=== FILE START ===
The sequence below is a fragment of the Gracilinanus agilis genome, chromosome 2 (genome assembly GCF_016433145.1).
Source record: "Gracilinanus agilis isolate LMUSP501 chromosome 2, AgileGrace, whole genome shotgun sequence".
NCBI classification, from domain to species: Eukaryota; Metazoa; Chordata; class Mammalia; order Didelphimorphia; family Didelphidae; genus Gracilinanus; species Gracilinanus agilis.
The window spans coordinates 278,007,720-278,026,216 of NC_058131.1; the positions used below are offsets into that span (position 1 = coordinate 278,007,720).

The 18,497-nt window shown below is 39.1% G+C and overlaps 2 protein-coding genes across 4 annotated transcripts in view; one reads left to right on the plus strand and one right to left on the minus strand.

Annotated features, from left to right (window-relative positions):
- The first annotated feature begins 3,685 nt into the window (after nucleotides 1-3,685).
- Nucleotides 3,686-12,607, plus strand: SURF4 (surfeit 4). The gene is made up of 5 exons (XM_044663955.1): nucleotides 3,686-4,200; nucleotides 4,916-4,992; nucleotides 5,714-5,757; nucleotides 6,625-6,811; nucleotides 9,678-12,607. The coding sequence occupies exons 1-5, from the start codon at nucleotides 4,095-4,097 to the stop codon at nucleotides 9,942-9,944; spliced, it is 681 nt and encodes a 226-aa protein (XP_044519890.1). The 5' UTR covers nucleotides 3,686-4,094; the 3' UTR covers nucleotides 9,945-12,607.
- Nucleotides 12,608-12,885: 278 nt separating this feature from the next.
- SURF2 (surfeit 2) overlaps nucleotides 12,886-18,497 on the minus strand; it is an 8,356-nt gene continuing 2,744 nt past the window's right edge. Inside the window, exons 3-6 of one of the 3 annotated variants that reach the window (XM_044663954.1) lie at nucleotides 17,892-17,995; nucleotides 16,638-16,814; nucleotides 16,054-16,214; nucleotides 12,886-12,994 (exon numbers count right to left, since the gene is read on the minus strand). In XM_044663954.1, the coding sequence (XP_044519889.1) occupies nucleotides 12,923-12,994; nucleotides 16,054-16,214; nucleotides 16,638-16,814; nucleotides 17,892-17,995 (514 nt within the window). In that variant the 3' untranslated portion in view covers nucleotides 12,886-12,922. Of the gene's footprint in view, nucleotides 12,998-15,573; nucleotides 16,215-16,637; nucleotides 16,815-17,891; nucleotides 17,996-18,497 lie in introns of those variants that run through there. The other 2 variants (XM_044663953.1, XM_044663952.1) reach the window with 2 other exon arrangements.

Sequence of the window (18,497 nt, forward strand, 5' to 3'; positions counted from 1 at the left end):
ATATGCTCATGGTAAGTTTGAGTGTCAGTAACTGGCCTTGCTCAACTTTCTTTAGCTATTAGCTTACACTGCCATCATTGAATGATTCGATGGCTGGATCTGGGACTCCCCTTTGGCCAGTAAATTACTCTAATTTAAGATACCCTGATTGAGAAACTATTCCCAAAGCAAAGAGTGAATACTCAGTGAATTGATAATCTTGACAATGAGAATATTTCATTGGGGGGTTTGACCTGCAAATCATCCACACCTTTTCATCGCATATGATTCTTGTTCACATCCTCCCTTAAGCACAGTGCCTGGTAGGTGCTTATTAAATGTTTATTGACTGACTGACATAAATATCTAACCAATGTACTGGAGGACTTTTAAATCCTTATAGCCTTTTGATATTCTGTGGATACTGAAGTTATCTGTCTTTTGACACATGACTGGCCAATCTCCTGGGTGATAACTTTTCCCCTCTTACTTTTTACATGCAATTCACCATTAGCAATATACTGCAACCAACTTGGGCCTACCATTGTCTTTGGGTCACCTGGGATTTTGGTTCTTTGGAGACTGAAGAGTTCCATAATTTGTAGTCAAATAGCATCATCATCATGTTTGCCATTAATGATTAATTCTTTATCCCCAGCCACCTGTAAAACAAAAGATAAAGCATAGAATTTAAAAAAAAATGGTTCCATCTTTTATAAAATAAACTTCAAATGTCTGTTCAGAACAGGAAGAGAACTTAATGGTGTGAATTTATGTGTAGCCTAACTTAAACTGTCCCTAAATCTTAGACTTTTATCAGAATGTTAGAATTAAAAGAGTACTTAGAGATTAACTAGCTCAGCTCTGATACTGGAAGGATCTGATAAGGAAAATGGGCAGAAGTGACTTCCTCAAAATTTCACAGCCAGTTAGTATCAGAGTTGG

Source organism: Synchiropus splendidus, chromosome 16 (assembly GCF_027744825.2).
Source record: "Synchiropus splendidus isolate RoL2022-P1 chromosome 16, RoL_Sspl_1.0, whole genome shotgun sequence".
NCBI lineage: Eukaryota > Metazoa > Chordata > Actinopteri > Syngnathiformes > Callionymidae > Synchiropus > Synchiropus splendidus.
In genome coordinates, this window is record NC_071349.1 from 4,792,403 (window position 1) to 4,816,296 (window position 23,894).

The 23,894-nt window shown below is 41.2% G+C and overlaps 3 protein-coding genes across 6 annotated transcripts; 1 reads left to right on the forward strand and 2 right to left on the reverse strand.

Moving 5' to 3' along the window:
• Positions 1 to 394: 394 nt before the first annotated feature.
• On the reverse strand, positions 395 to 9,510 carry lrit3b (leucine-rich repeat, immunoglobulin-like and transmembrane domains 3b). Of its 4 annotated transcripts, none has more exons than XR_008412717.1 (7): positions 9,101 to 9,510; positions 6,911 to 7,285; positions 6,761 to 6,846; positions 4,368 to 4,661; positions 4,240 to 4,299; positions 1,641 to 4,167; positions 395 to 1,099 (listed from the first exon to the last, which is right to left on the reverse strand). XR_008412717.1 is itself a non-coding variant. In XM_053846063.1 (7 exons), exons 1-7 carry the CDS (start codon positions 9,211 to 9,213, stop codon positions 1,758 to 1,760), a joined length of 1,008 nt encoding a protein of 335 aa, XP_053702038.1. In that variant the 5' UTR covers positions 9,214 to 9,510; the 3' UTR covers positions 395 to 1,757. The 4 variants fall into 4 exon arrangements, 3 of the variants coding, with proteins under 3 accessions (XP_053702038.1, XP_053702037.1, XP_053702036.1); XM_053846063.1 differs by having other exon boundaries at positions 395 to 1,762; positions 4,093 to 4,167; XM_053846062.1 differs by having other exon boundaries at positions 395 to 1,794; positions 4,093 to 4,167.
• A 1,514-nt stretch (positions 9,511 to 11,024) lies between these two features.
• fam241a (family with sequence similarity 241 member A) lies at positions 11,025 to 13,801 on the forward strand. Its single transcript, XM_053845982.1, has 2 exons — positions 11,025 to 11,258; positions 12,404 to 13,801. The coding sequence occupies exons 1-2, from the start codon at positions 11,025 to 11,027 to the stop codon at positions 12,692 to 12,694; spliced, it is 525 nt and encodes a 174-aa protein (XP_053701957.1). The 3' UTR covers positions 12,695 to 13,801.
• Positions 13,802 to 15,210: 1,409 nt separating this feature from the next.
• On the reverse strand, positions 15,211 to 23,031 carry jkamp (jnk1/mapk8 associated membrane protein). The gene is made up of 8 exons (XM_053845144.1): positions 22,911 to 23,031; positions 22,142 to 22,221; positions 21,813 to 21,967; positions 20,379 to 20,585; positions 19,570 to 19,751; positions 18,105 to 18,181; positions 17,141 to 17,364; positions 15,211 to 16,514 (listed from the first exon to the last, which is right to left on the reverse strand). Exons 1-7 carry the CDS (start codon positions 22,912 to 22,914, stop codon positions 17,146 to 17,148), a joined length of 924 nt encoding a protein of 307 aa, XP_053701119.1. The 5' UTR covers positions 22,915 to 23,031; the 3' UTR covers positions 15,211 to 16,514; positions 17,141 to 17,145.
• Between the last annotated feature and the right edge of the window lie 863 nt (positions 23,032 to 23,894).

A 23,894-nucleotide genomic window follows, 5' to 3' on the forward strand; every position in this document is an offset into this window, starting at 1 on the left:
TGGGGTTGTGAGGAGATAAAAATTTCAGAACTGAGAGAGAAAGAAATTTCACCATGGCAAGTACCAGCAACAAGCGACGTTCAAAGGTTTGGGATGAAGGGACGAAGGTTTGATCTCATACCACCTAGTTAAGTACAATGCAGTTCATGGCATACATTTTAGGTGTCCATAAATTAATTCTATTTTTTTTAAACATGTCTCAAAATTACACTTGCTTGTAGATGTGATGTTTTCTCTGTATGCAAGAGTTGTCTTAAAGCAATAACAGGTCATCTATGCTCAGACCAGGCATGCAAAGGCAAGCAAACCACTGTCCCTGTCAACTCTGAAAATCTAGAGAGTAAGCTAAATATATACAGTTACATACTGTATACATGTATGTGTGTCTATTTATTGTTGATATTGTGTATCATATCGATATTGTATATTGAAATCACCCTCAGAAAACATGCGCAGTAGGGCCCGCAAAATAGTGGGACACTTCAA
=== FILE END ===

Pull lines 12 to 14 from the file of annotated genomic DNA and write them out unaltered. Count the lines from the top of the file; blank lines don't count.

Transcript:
ATATGCTCATGGTAAGTTTGAGTGTCAGTAACTGGCCTTGCTCAACTTTCTTTAGCTATTAGCTTACACTGCCATCATTGAATGATTCGATGGCTGGATCTGGGACTCCCCTTTGGCCAGTAAATTACTCTAATTTAAGATACCCTGATTGAGAAACTATTCCCAAAGCAAAGAGTGAATACTCAGTGAATTGATAATCTTGACAATGAGAATATTTCATTGGGGGGTTTGACCTGCAAATCATCCACACCTTTTCATCGCATATGATTCTTGTTCACATCCTCCCTTAAGCACAGTGCCTGGTAGGTGCTTATTAAATGTTTATTGACTGACTGACATAAATATCTAACCAATGTACTGGAGGACTTTTAAATCCTTATAGCCTTTTGATATTCTGTGGATACTGAAGTTATCTGTCTTTTGACACATGACTGGCCAATCTCCTGGGTGATAACTTTTCCCCTCTTACTTTTTACATGCAATTCACCATTAGCAATATACTGCAACCAACTTGGGCCTACCATTGTCTTTGGGTCACCTGGGATTTTGGTTCTTTGGAGACTGAAGAGTTCCATAATTTGTAGTCAAATAGCATCATCATCATGTTTGCCATTAATGATTAATTCTTTATCCCCAGCCACCTGTAAAACAAAAGATAAAGCATAGAATTTAAAAAAAAATGGTTCCATCTTTTATAAAATAAACTTCAAATGTCTGTTCAGAACAGGAAGAGAACTTAATGGTGTGAATTTATGTGTAGCCTAACTTAAACTGTCCCTAAATCTTAGACTTTTATCAGAATGTTAGAATTAAAAGAGTACTTAGAGATTAACTAGCTCAGCTCTGATACTGGAAGGATCTGATAAGGAAAATGGGCAGAAGTGACTTCCTCAAAATTTCACAGCCAGTTAGTATCAGAGTTGG

Source organism: Synchiropus splendidus, chromosome 16 (assembly GCF_027744825.2).
Source record: "Synchiropus splendidus isolate RoL2022-P1 chromosome 16, RoL_Sspl_1.0, whole genome shotgun sequence".